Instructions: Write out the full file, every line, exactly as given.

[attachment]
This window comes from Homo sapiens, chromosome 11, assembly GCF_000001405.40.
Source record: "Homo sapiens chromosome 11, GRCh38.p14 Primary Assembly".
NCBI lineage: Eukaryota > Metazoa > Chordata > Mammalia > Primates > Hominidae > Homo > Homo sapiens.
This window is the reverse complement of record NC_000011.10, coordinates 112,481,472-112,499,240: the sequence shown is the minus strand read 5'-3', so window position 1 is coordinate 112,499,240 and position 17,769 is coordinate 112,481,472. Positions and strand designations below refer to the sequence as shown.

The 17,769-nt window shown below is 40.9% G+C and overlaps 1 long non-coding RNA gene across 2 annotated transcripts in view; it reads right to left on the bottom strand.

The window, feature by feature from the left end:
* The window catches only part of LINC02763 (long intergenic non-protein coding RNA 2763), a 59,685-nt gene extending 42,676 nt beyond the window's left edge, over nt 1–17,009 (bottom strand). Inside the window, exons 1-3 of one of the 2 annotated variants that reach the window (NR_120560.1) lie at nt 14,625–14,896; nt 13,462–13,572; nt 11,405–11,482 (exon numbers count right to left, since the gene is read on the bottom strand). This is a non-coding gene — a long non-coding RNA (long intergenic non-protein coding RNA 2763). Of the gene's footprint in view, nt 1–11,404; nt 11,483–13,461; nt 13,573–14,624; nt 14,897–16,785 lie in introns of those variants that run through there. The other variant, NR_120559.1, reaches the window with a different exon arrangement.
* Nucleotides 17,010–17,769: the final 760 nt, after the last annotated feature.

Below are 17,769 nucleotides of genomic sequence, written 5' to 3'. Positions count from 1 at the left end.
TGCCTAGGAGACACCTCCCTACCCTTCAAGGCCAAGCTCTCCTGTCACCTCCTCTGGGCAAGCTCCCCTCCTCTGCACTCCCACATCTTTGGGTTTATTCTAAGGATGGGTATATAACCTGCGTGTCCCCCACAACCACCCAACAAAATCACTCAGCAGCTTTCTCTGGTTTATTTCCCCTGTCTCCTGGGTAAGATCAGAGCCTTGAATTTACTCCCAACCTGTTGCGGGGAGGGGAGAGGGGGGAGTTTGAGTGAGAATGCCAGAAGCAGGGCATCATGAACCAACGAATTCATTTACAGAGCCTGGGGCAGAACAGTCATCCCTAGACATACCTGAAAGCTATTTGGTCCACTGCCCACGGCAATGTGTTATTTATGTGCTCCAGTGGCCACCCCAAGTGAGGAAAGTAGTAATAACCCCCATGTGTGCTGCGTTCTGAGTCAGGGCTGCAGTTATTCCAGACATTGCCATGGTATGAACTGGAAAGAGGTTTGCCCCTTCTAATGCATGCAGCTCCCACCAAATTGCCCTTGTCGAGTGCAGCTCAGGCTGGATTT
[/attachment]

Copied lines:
This window comes from Homo sapiens, chromosome 11, assembly GCF_000001405.40.
Source record: "Homo sapiens chromosome 11, GRCh38.p14 Primary Assembly".
NCBI lineage: Eukaryota > Metazoa > Chordata > Mammalia > Primates > Hominidae > Homo > Homo sapiens.
This window is the reverse complement of record NC_000011.10, coordinates 112,481,472-112,499,240: the sequence shown is the minus strand read 5'-3', so window position 1 is coordinate 112,499,240 and position 17,769 is coordinate 112,481,472. Positions and strand designations below refer to the sequence as shown.

The 17,769-nt window shown below is 40.9% G+C and overlaps 1 long non-coding RNA gene across 2 annotated transcripts in view; it reads right to left on the bottom strand.

The window, feature by feature from the left end:
* The window catches only part of LINC02763 (long intergenic non-protein coding RNA 2763), a 59,685-nt gene extending 42,676 nt beyond the window's left edge, over nt 1–17,009 (bottom strand). Inside the window, exons 1-3 of one of the 2 annotated variants that reach the window (NR_120560.1) lie at nt 14,625–14,896; nt 13,462–13,572; nt 11,405–11,482 (exon numbers count right to left, since the gene is read on the bottom strand). This is a non-coding gene — a long non-coding RNA (long intergenic non-protein coding RNA 2763). Of the gene's footprint in view, nt 1–11,404; nt 11,483–13,461; nt 13,573–14,624; nt 14,897–16,785 lie in introns of those variants that run through there. The other variant, NR_120559.1, reaches the window with a different exon arrangement.
* Nucleotides 17,010–17,769: the final 760 nt, after the last annotated feature.

Below are 17,769 nucleotides of genomic sequence, written 5' to 3'. Positions count from 1 at the left end.
TGCCTAGGAGACACCTCCCTACCCTTCAAGGCCAAGCTCTCCTGTCACCTCCTCTGGGCAAGCTCCCCTCCTCTGCACTCCCACATCTTTGGGTTTATTCTAAGGATGGGTATATAACCTGCGTGTCCCCCACAACCACCCAACAAAATCACTCAGCAGCTTTCTCTGGTTTATTTCCCCTGTCTCCTGGGTAAGATCAGAGCCTTGAATTTACTCCCAACCTGTTGCGGGGAGGGGAGAGGGGGGAGTTTGAGTGAGAATGCCAGAAGCAGGGCATCATGAACCAACGAATTCATTTACAGAGCCTGGGGCAGAACAGTCATCCCTAGACATACCTGAAAGCTATTTGGTCCACTGCCCACGGCAATGTGTTATTTATGTGCTCCAGTGGCCACCCCAAGTGAGGAAAGTAGTAATAACCCCCATGTGTGCTGCGTTCTGAGTCAGGGCTGCAGTTATTCCAGACATTGCCATGGTATGAACTGGAAAGAGGTTTGCCCCTTCTAATGCATGCAGCTCCCACCAAATTGCCCTTGTCGAGTGCAGCTCAGGCTGGATTT